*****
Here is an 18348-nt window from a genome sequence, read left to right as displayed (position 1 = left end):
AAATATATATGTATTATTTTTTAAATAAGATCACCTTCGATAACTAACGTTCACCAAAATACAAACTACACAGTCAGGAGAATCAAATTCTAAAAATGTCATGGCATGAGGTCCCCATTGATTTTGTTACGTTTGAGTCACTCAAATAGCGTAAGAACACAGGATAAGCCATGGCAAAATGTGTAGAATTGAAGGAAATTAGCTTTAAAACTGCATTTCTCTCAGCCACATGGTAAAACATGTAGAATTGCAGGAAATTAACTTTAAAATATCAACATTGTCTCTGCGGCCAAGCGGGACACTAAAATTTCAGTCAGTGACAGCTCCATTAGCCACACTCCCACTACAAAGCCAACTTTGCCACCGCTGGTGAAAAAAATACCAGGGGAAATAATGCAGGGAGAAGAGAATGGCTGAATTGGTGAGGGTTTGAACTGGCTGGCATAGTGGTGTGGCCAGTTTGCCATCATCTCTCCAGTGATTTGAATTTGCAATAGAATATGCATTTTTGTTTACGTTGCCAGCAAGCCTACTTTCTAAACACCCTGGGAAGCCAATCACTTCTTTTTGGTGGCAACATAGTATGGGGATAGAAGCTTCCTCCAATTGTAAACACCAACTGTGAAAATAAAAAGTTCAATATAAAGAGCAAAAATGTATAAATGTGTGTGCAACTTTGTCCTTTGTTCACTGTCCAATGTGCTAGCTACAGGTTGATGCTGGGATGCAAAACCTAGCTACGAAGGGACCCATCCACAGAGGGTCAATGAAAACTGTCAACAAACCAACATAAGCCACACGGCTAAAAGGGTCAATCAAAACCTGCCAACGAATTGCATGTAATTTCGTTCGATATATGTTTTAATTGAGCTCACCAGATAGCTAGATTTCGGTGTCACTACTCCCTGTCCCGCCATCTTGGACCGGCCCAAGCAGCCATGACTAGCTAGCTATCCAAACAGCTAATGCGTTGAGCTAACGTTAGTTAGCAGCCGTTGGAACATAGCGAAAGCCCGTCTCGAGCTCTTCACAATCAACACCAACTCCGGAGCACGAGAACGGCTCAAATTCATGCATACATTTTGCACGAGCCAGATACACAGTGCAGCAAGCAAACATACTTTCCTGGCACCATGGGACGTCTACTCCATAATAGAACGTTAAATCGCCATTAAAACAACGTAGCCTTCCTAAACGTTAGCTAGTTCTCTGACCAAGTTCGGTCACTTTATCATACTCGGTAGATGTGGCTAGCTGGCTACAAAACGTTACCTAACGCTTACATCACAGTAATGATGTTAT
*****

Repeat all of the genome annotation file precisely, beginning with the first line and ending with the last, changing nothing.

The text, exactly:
Here is an 18348-nt window from a genome sequence, read left to right as displayed (position 1 = left end):
AAATATATATGTATTATTTTTTAAATAAGATCACCTTCGATAACTAACGTTCACCAAAATACAAACTACACAGTCAGGAGAATCAAATTCTAAAAATGTCATGGCATGAGGTCCCCATTGATTTTGTTACGTTTGAGTCACTCAAATAGCGTAAGAACACAGGATAAGCCATGGCAAAATGTGTAGAATTGAAGGAAATTAGCTTTAAAACTGCATTTCTCTCAGCCACATGGTAAAACATGTAGAATTGCAGGAAATTAACTTTAAAATATCAACATTGTCTCTGCGGCCAAGCGGGACACTAAAATTTCAGTCAGTGACAGCTCCATTAGCCACACTCCCACTACAAAGCCAACTTTGCCACCGCTGGTGAAAAAAATACCAGGGGAAATAATGCAGGGAGAAGAGAATGGCTGAATTGGTGAGGGTTTGAACTGGCTGGCATAGTGGTGTGGCCAGTTTGCCATCATCTCTCCAGTGATTTGAATTTGCAATAGAATATGCATTTTTGTTTACGTTGCCAGCAAGCCTACTTTCTAAACACCCTGGGAAGCCAATCACTTCTTTTTGGTGGCAACATAGTATGGGGATAGAAGCTTCCTCCAATTGTAAACACCAACTGTGAAAATAAAAAGTTCAATATAAAGAGCAAAAATGTATAAATGTGTGTGCAACTTTGTCCTTTGTTCACTGTCCAATGTGCTAGCTACAGGTTGATGCTGGGATGCAAAACCTAGCTACGAAGGGACCCATCCACAGAGGGTCAATGAAAACTGTCAACAAACCAACATAAGCCACACGGCTAAAAGGGTCAATCAAAACCTGCCAACGAATTGCATGTAATTTCGTTCGATATATGTTTTAATTGAGCTCACCAGATAGCTAGATTTCGGTGTCACTACTCCCTGTCCCGCCATCTTGGACCGGCCCAAGCAGCCATGACTAGCTAGCTATCCAAACAGCTAATGCGTTGAGCTAACGTTAGTTAGCAGCCGTTGGAACATAGCGAAAGCCCGTCTCGAGCTCTTCACAATCAACACCAACTCCGGAGCACGAGAACGGCTCAAATTCATGCATACATTTTGCACGAGCCAGATACACAGTGCAGCAAGCAAACATACTTTCCTGGCACCATGGGACGTCTACTCCATAATAGAACGTTAAATCGCCATTAAAACAACGTAGCCTTCCTAAACGTTAGCTAGTTCTCTGACCAAGTTCGGTCACTTTATCATACTCGGTAGATGTGGCTAGCTGGCTACAAAACGTTACCTAACGCTTACATCACAGTAATGATGTTAT